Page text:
The Warblers and The Aphids

Top Photo: Northern Parula on river birch. The other day while down in Explore the Wild on a cool October morning there was an active group of migrant songbirds working the trees along the shoreline. The group was composed of mostly yellow-rumped warblers, a few northern parulas and some kinglets. While the yellow-rumped warblers (butter-butts) were attracted to the wax myrtle fruit, which is in abundance this year, a river birch tree held the attention of the other birds inRead more

Fall Update

Top Photo: Eastern phoebe awaits airborne insects. These hardy flycatchers will be with us for most of the winter. The weather is delightful and so are the sights outdoors at the museum. But, you have to be there to see them. Abelia is still blooming and attracting visitors at the Butterfly House Garden. It’s a non-native species but not considered invasive. A carpenter bee buzzes by goldenrod in the garden along the stairway and ramp leading to the Butterfly House.Read more

Bird Feeders

If you happen to be passing Bird Viewing while on your way to or from Catch the Wind on the Museum’s outdoor loop trail, stop and sit down for a few minutes. Grab one of the very comfortable Adirondack chairs (you won’t want to get up again) and set a while. You’re very likely to see Carolina chickadee, northern cardinal, tufted titmouse, white-breasted nuthatch, Carolina wren, downy and red-bellied woodpeckers, mourning dove, and pine warbler, among others, year round. InRead more

Winter Visitors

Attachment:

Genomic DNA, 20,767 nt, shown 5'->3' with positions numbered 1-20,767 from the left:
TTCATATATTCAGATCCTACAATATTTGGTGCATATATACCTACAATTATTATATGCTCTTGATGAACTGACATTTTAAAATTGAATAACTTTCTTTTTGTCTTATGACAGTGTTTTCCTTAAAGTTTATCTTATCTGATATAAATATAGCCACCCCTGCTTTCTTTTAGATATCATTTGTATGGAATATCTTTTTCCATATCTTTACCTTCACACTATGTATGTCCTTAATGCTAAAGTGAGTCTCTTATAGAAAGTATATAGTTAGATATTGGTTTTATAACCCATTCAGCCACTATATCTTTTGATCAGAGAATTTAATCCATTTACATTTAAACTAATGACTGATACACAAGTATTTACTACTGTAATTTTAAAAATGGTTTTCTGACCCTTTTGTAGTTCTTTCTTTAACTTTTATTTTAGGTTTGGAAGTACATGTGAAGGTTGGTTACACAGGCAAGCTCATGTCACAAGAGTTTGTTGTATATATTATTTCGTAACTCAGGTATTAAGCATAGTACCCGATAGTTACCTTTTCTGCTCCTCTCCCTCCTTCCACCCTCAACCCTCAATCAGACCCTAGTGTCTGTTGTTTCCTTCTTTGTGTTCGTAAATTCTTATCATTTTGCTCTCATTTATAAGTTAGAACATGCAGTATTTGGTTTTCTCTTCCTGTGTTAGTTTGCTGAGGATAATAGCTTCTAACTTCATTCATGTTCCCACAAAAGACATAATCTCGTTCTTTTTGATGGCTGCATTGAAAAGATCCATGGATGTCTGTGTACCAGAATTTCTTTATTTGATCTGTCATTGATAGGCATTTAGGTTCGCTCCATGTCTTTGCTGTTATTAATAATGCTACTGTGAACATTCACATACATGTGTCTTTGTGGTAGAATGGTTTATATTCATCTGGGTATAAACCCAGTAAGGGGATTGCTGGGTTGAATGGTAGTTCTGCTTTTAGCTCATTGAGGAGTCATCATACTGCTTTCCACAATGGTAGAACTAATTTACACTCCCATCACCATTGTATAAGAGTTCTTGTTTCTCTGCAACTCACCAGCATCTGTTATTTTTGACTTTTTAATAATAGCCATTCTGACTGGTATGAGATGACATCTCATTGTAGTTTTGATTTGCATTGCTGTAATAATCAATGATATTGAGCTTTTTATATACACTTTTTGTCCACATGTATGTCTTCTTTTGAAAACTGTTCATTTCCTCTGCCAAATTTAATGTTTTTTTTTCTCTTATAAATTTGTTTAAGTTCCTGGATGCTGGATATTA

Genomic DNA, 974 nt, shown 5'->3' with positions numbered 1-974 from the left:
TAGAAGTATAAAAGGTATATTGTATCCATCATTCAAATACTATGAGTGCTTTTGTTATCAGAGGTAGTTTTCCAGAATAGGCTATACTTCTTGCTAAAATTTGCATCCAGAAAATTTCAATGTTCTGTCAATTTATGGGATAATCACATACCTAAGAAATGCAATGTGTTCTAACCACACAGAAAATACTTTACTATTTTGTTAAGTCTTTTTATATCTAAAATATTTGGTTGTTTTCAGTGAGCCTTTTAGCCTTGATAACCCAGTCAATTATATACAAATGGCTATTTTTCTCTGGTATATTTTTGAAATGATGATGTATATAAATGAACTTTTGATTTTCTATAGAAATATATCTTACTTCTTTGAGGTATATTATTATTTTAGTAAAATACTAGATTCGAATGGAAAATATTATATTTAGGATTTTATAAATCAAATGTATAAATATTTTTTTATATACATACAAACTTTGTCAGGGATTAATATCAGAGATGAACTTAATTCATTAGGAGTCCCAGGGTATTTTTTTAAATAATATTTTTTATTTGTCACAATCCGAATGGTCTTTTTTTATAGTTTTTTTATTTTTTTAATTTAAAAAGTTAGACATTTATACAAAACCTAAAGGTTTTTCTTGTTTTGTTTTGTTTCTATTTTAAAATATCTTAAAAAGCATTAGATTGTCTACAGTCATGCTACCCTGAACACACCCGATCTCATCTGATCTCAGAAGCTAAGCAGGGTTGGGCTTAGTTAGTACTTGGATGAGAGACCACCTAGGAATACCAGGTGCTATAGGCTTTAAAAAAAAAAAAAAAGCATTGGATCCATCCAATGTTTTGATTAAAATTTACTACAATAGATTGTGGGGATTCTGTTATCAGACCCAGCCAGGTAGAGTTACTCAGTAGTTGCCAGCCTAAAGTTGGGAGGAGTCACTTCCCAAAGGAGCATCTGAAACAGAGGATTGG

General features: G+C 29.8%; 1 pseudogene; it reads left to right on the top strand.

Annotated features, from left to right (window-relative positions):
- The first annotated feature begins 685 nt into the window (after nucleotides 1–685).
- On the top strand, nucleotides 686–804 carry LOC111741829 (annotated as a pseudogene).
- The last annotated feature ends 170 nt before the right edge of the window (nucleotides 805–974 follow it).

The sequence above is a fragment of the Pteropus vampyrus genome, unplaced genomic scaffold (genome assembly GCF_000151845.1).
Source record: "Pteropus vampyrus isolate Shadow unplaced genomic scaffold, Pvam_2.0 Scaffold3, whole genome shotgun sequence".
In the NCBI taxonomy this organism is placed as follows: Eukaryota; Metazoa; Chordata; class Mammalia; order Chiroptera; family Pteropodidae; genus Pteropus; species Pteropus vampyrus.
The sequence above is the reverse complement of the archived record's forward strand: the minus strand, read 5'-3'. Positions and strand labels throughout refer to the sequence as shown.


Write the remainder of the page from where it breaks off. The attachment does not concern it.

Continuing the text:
I recently reported that at least two of our female mergansers have paired up with males. That’s certainly true, but there are still “singles” out there who have yet to make a commitment. And, the available males are not being shy about their intentions. One minute they’re swimming along peacefully, the next they shift into display mode. The mergansers are, for the most part, winter visitors here. And so are Hermit Thrushes. One of the best places to see aRead more

Cold Front

I was expecting big things after the passage of the cold front on Tuesday evening. The next morning I anxiously took a look around the grounds for any birds that may have come in behind the front. I was secretly hoping for a Northern Saw-whet Owl. I’ve looked for saw-whets every year here at the Museum during November and December. I’ve yet to find one. They’re small owls, about 7 or 8 inches and weigh 5 ounces or less. TheyRead more

In Celebration of Yellow Rumps, Ruby Crowns, and Blue Heads.

I saw the first Yellow-rumped Warbler of the season here at the Museum on October 10, just two weeks ago. The chilly northwest winds of the latter part of last week brought in masses of them. When this occurs, as it does every year at this time, I usually sift through them for other migrants and take photo after photo of the birds. The birds are typically very hungry from a long night’s flight so they’re not as concerned withRead more